It has long been obvious to many who struggle with mental and/or cognitive impairment (and their supporters) and whose lives are enmeshed with the criminal justice system that they are not well served by our public institutions. Evidence from all ‘Western’ countries, particularly the United Kingdom and United States, over the past 30 years shows that people with mental impairments are imprisoned at higher rates than their peers without mental impairment.
In New South Wales there has been mounting and strong evidence via the Inmate Health and the Young People in Custody Surveys that 40–50 per cent of adult prisoners and 60 per cent of juvenile detainees have mental impairment (excluding drug or alcohol disorder) and the rate appears to be increasing. Although the level of over-representation is not as high in Victoria, rates of mental illness amongst prisoners are also of great concern.
Lesser recognised is that people with a cognitive impairment are also over-represented in police events, at courts, in the prison population and, most alarmingly, in the juvenile justice population. For example, a recent survey of juvenile offenders in custody in NSW demonstrated that a remarkable 77 per cent scored below the average range of intellectual functioning, compared to 25 per cent expected in the general population. Of these:
• 14 per cent had an IQ of less than 70 (intellectual disability [ID] range) compared with 2 per cent expected in the general population, and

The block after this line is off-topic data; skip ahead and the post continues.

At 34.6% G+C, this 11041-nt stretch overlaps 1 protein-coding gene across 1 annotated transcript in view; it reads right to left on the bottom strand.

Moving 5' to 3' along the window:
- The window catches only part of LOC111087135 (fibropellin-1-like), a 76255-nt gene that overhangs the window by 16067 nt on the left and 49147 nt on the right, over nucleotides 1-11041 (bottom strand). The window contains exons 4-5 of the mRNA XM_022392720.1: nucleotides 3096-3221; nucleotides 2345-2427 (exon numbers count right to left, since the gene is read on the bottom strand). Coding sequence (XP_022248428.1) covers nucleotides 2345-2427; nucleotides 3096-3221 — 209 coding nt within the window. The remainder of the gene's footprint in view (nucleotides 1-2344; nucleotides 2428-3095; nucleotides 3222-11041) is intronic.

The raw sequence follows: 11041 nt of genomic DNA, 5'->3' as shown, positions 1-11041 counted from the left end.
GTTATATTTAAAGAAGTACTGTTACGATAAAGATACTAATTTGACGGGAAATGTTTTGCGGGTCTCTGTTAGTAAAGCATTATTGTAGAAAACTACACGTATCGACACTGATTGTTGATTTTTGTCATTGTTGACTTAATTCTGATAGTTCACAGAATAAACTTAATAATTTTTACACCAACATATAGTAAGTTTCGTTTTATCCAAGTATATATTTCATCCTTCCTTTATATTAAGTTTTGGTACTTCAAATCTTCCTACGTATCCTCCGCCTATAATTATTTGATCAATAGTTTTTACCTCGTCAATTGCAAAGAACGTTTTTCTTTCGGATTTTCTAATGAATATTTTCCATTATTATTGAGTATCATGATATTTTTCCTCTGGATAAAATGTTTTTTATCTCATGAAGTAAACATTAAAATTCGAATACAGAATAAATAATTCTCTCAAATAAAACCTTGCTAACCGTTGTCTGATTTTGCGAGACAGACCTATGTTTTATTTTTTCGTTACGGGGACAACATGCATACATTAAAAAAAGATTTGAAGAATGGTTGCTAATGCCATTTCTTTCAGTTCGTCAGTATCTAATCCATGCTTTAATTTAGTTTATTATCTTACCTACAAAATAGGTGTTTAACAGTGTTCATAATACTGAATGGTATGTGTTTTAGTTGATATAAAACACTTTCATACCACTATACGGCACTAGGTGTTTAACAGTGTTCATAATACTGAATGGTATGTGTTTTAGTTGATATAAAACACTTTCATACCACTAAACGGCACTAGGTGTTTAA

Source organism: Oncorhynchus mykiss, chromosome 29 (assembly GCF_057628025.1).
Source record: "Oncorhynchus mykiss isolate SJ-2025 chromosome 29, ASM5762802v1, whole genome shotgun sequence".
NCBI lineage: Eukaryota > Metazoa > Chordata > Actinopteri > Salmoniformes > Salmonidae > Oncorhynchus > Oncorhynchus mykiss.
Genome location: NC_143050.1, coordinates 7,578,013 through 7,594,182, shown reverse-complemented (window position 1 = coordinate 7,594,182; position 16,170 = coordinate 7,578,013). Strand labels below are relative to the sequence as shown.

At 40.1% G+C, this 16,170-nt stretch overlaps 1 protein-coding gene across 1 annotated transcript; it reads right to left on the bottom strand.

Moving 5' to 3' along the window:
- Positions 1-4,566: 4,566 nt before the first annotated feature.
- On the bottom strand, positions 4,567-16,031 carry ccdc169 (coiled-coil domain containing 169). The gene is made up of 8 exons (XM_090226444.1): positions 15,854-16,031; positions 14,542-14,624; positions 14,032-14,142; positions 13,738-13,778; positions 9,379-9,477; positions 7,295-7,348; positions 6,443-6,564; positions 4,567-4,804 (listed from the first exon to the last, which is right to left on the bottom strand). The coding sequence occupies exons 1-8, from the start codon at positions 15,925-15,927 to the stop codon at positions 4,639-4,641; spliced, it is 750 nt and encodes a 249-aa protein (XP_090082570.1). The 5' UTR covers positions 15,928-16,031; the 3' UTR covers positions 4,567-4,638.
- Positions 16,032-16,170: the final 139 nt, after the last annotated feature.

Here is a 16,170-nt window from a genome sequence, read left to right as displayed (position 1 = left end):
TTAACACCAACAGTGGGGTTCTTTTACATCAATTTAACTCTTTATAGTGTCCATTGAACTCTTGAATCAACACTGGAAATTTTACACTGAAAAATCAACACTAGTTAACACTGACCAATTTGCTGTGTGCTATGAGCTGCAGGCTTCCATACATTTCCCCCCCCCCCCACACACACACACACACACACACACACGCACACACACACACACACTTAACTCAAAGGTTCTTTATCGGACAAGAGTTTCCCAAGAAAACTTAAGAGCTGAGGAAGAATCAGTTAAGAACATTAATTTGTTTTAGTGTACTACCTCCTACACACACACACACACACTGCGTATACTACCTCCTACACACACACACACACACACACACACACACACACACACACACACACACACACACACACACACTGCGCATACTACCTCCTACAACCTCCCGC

• a further 32 per cent had an IQ between 70 and 79 (borderline intellectual disability [BID] range) compared with less than 7 per cent expected in the general population.
Young Aboriginal people in custody had an even higher incidence of cognitive impairment, with 20 per cent in the ID range and 39 per cent in the BID range.
But there is very little information on or understanding of those in criminal justice systems with complex needs;6 that is, persons who have more than one and, most often, multiple impairments, and who also experience serious social disadvantages. They are more likely than people with only one impairment or none to have earlier contact with police, be victims as well as offenders, be a client of juvenile justice, have more police contacts, and more police and prison custody episodes and to experience these criminal justice events over much of their lives.
Differentiating the manifestations of mental or psychiatric disabilities from those associated with cognitive impairment is a challenge for many working outside specialist medical and/or disability fields. But when it comes to recognising and working with people with both mental and cognitive impairment who have lived with social disadvantage, abuse and exclusion (complex needs), most people working in criminal justice systems, including police, legal officers and corrections staff, have virtually no idea of what this means or what to do to best assist.